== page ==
Meantime, in the Seanad, Susan O’Keeffe (Lab, agricultural) asked if a way could be found to respond to the increase in numbers sleeping rough in Dublin (Seanad Eireann, 22nd November 2011, 565).  This problem was especially acute in Dublin, where numbers sleeping rough had risen from 60 in 2009 to 87 this November, but also in Cork, Galway and Limerick.  The authorities must ensure that people should not be on the streets when the weather turned colder.  This problem occurred every year at this time but there was a shortage of beds to cover the increased numbers.

 

Asked about child poverty and the UNICEF report The child left behind by Joan Collins (PBP, Dublin SC), the Minister for Children and Youth Affairs, Frances Fitzgerald told the Dail that tackling child poverty was a priority for government  and her department was represented on the advisory group on tax and welfare in the Department of Social Protection (Dail Eireann, Debates, 3rd November 2011, 628).  The minister said that although there was a great deal of bad news, The child left behind awarded Ireland better than the OECD average, but she took the point about child poverty.  Children were especially vulnerable to poverty when there was unemployment in the household, making them three times more likely to experience consistent poverty, which was why we must focus on job creation.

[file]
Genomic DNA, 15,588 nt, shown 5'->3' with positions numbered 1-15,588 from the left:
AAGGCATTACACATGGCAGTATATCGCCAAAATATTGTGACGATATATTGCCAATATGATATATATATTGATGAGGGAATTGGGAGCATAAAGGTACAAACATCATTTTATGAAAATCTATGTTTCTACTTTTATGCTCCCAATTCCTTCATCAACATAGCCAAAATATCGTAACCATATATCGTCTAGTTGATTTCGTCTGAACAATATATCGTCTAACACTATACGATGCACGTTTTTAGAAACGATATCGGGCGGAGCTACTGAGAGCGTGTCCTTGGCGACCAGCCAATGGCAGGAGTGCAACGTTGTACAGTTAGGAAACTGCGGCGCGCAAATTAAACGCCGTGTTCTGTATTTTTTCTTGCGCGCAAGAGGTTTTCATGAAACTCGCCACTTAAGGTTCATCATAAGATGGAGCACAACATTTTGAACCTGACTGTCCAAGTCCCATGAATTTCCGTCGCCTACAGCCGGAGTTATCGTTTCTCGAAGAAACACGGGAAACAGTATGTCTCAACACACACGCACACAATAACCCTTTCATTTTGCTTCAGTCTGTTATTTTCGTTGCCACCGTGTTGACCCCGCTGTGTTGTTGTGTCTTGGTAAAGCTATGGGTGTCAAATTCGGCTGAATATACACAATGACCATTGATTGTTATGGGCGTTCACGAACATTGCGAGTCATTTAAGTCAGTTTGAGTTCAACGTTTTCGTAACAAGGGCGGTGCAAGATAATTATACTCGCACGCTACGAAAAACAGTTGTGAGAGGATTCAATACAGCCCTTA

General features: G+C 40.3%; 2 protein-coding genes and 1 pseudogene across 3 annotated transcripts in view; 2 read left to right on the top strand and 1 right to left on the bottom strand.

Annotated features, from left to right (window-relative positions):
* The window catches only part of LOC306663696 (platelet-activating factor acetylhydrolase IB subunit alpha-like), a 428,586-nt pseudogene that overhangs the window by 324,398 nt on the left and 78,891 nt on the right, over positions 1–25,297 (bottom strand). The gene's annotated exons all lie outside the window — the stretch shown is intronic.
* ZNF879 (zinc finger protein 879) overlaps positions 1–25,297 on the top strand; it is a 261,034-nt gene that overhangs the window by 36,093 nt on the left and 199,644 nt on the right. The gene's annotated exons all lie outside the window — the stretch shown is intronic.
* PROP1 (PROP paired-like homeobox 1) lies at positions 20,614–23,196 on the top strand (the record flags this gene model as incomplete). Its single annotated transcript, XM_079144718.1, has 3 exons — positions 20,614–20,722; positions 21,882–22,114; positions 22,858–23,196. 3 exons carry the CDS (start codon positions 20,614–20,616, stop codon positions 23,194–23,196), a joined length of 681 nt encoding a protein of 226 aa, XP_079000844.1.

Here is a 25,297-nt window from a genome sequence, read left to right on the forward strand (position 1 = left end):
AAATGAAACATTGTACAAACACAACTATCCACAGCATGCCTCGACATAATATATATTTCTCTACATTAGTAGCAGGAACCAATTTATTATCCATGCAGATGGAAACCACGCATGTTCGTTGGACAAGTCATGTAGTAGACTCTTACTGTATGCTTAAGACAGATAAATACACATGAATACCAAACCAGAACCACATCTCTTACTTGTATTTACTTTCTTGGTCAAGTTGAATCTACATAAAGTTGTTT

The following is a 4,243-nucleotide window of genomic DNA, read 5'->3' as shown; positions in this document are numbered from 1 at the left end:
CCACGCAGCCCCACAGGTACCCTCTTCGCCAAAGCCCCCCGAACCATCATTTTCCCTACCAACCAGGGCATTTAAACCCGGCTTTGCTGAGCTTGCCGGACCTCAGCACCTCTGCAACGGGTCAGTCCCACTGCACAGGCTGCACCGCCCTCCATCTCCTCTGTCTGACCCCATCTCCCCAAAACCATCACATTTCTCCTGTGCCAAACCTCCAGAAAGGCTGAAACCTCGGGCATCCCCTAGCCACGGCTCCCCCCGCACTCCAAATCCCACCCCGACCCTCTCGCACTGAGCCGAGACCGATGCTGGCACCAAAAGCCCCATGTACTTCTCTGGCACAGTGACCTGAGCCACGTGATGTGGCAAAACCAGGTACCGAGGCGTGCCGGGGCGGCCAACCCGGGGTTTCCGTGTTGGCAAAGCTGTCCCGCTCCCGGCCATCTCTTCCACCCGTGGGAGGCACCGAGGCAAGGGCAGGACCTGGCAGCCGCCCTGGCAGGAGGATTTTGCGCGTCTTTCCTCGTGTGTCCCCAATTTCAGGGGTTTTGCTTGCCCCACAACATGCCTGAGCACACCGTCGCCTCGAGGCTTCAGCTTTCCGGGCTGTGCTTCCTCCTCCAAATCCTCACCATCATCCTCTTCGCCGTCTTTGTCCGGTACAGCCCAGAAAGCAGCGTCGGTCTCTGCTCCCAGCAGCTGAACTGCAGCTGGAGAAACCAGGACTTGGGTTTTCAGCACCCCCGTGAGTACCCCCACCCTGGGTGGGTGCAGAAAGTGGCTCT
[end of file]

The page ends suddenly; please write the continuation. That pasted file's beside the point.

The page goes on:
> Child poverty: Dail Eireann, Debates, 8th November 2011, 886.

> Table of spending and numbers on child benefit, 2000-2011: Dail Eireann, Debates, 15th November 2011, 666-7.